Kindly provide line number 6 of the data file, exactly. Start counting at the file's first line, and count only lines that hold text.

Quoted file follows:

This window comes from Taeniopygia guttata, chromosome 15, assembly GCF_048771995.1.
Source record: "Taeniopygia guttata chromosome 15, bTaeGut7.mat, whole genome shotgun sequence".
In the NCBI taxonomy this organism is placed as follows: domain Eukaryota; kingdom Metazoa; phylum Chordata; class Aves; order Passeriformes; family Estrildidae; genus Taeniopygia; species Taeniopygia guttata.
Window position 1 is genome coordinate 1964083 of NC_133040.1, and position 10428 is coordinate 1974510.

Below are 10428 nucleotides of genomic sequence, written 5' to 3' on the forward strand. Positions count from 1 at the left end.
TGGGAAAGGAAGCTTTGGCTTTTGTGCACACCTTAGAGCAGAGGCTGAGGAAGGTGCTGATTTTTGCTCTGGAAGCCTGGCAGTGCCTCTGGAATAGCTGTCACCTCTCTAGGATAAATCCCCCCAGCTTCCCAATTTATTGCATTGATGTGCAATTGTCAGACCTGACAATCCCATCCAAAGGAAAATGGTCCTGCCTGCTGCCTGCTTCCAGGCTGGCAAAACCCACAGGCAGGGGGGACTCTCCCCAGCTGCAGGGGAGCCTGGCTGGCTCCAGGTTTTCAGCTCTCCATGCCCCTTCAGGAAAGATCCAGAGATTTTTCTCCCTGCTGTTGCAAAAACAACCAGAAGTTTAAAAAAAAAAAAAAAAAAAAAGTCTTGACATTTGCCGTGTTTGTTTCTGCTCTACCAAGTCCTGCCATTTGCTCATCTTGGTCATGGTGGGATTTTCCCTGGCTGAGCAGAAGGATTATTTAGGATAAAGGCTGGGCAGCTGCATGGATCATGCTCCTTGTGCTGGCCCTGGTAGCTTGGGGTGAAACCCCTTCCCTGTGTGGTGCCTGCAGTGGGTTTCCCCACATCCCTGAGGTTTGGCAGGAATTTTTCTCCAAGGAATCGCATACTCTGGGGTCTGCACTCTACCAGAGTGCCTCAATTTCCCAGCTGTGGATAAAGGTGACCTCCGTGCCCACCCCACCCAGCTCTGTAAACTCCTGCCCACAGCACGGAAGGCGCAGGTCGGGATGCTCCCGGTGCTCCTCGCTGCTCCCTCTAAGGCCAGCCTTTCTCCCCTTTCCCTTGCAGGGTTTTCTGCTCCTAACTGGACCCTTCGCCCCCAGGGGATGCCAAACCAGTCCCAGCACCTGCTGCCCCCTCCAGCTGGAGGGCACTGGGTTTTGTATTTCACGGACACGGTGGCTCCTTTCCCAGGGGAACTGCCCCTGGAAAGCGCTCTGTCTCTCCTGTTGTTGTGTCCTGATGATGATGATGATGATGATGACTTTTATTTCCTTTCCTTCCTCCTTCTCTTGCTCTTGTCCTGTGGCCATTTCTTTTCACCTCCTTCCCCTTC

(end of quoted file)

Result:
TGGGAAAGGAAGCTTTGGCTTTTGTGCACACCTTAGAGCAGAGGCTGAGGAAGGTGCTGATTTTTGCTCTGGAAGCCTGGCAGTGCCTCTGGAATAGCTGTCACCTCTCTAGGATAAATCCCCCCAGCTTCCCAATTTATTGCATTGATGTGCAATTGTCAGACCTGACAATCCCATCCAAAGGAAAATGGTCCTGCCTGCTGCCTGCTTCCAGGCTGGCAAAACCCACAGGCAGGGGGGACTCTCCCCAGCTGCAGGGGAGCCTGGCTGGCTCCAGGTTTTCAGCTCTCCATGCCCCTTCAGGAAAGATCCAGAGATTTTTCTCCCTGCTGTTGCAAAAACAACCAGAAGTTTAAAAAAAAAAAAAAAAAAAAAGTCTTGACATTTGCCGTGTTTGTTTCTGCTCTACCAAGTCCTGCCATTTGCTCATCTTGGTCATGGTGGGATTTTCCCTGGCTGAGCAGAAGGATTATTTAGGATAAAGGCTGGGCAGCTGCATGGATCATGCTCCTTGTGCTGGCCCTGGTAGCTTGGGGTGAAACCCCTTCCCTGTGTGGTGCCTGCAGTGGGTTTCCCCACATCCCTGAGGTTTGGCAGGAATTTTTCTCCAAGGAATCGCATACTCTGGGGTCTGCACTCTACCAGAGTGCCTCAATTTCCCAGCTGTGGATAAAGGTGACCTCCGTGCCCACCCCACCCAGCTCTGTAAACTCCTGCCCACAGCACGGAAGGCGCAGGTCGGGATGCTCCCGGTGCTCCTCGCTGCTCCCTCTAAGGCCAGCCTTTCTCCCCTTTCCCTTGCAGGGTTTTCTGCTCCTAACTGGACCCTTCGCCCCCAGGGGATGCCAAACCAGTCCCAGCACCTGCTGCCCCCTCCAGCTGGAGGGCACTGGGTTTTGTATTTCACGGACACGGTGGCTCCTTTCCCAGGGGAACTGCCCCTGGAAAGCGCTCTGTCTCTCCTGTTGTTGTGTCCTGATGATGATGATGATGATGATGACTTTTATTTCCTTTCCTTCCTCCTTCTCTTGCTCTTGTCCTGTGGCCATTTCTTTTCACCTCCTTCCCCTTC